Universal Music Group has now become the second major label to start selling its songs online without copy protection, but Apple isn’t invited to the party.
In a direct jab at Apple and its iTunes Store, with which it has sparred several times recently, UMG is making DRM-free downloads available to many of iTunes’ competitors, including Amazon.com, RealNetworks’ Rhapsody and Best Buy, as well as artists’ websites. The music services will all offer tracks from thousands of albums by Universal artists such as Sting, 50 Cent and Stevie Wonder without digital rights management technology, or DRM, for a limited time as part of what the diskery is calling a “test.”
ITunes, however, will not be a part of it.
EMI started selling non-DRM downloads earlier this year, but only on iTunes and at a higher price than ones with DRM. Universal doesn’t plan to raise prices.
Tracks will be available in the MP3 format, which works with all digital music players and music-enabled cell phones, including Apple’s market-dominating iPod.
That also means that customers can trade the tracks online and burn them to CD without any restrictions. Labels have in the past insisted on DRM for fear of piracy. But it’s now so easy to rip an MP3 off of a CD or download one illegally online that many critics say DRM is pointless for music.
In fact, many industryites now believe it’s counterproductive since Microsoft’s DRM, used by most musicstores, isn’t compatible with the iPod, while the DRM on iTunes doesn’t work on any device except the iPod. The lack of interoperability may discourage consumers from paying for legal downloads.
UMG said it plans to compare sales of MP3 tracks on its partner sites against sales at iTunes, where songs will still have copy protection. It will be evaluating any increases in sales, as well as the impact on illegal file-sharing.
Test should be a boon for participating musicstores, marking the first time a major label allows them to sell music that plays on the iPod.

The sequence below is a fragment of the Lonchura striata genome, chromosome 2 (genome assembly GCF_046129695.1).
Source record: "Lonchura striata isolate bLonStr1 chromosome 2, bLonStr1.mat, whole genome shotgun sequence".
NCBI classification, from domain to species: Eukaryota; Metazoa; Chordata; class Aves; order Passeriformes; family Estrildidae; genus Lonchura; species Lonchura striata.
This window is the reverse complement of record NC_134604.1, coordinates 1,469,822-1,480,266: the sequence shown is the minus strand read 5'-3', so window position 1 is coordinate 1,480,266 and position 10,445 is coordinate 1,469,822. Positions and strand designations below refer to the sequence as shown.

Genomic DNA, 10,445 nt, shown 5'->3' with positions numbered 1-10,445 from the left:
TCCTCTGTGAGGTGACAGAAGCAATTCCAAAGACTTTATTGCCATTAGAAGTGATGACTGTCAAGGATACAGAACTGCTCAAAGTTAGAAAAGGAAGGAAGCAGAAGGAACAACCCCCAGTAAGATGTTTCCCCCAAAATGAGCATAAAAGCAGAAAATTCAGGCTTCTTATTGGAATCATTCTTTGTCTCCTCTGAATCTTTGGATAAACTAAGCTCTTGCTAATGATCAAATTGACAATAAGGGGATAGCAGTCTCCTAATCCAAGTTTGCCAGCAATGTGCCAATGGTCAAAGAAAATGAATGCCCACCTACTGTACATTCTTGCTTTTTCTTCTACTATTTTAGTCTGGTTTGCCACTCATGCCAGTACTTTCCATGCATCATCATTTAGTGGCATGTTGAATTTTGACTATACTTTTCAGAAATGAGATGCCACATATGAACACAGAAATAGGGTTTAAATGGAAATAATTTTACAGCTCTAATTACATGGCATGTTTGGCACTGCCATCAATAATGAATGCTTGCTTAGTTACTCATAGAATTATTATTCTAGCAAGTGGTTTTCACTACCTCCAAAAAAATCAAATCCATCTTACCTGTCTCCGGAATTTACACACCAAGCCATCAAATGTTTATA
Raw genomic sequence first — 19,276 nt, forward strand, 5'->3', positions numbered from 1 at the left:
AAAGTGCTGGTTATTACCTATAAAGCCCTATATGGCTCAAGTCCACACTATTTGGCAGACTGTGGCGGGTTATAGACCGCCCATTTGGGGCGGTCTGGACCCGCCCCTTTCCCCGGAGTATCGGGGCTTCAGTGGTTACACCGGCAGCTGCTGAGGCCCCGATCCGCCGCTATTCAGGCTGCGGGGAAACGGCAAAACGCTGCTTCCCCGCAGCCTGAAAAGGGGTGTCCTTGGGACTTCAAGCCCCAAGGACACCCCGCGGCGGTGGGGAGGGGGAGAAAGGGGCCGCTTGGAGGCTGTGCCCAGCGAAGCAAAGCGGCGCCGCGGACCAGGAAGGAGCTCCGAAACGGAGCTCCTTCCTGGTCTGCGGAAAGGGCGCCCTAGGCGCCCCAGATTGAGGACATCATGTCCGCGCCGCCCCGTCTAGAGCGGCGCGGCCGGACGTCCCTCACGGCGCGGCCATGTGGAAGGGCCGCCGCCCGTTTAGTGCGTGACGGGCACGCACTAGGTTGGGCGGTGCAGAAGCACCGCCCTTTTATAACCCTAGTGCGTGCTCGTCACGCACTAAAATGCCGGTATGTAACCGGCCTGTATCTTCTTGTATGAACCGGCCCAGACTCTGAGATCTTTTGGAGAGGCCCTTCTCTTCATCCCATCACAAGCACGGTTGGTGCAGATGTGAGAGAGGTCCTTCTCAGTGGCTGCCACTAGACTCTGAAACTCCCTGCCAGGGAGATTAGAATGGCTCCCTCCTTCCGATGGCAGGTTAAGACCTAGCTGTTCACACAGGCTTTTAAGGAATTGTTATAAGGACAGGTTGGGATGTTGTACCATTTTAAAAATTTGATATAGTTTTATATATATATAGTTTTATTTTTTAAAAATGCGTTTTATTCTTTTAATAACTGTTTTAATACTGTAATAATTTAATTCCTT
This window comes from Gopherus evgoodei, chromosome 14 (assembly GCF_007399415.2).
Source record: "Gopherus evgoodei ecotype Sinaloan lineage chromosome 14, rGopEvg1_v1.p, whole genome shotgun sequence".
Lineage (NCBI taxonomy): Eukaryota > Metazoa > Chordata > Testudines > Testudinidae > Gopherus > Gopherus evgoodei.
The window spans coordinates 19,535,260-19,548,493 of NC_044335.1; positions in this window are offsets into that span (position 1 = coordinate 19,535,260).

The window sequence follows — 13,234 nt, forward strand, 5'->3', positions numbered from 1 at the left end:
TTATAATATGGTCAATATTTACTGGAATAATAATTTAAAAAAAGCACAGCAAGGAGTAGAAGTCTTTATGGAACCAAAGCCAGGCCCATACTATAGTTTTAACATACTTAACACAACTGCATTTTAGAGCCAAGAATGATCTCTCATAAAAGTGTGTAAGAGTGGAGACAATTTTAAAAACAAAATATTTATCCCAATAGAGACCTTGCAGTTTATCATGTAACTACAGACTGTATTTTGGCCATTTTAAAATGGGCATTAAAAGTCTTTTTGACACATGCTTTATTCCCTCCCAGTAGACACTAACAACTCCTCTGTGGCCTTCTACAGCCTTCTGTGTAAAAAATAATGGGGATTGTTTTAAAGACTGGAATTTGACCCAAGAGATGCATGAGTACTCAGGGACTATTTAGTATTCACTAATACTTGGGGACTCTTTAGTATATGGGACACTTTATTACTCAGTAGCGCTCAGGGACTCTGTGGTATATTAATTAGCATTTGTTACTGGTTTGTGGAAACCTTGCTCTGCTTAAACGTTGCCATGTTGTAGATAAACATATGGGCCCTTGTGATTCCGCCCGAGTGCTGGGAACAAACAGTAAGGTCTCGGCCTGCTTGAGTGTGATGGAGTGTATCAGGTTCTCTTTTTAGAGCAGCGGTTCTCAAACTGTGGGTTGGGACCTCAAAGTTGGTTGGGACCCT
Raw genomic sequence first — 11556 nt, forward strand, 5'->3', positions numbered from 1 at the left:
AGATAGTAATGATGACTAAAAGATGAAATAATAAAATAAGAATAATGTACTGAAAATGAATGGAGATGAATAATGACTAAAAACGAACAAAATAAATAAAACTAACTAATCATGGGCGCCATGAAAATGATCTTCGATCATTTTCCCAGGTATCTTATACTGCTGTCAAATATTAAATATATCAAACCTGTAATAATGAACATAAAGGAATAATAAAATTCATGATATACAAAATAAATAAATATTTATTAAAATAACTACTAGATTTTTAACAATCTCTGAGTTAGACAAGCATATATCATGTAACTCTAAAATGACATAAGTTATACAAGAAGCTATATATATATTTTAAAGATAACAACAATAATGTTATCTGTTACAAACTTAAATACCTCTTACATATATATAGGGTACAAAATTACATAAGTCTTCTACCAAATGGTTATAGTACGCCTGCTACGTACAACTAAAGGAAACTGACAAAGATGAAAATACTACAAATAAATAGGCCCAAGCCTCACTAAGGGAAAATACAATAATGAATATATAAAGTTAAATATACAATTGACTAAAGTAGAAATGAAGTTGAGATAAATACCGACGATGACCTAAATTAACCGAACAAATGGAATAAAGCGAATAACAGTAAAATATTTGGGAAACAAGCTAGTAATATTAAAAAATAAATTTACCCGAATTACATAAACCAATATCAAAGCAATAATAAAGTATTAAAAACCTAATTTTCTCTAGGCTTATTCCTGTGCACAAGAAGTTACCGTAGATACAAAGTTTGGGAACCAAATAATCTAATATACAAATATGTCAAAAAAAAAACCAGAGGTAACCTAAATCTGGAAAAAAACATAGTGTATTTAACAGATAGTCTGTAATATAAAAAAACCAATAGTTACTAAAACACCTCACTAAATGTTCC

Giving a leg up to iTunes’ competitors was likely a major motivator for UMG, which has had disputes with Apple over pricing and recently refused to sign a long-term contract with the company, moving instead to a month-to-month deal.
In addition, Universal and others in the music biz have unsuccessfully pressured Apple to license its DRM, called Fairplay, to competing musicstores.
“This wouldn’t be happening if Apple would license Fairplay,” said one industry source close to the deal. “This is about interoperability and trying to level the playing field for digital music retailers.”
Although many independent diskeries have made their catalogs available for download without copying restrictions for years on sites like eMusic, major labels have been hesitant. With EMI and now UMG jumping in, however, it’s likely that Sony Music and Warner will follow soon.
“Universal Music Group is committed to exploring new ways to expand the availability of our artists’ music online, while offering consumers the most choice in how and where they purchase and enjoy our music,” UMG chairman-CEO Doug Morris said in a statement. “This test, which is a continuation of a series of tests that UMG began conducting earlier in the year, will provide valuable insights into the implications of selling our music in an open format.”
The company will make DRM-free songs available from Aug. 21 to Jan. 31. A spokesman wouldn’t specify how many songs would be included, saying only that “thousands of albums” will be part of the test.
(The Associated Press contributed to this report.)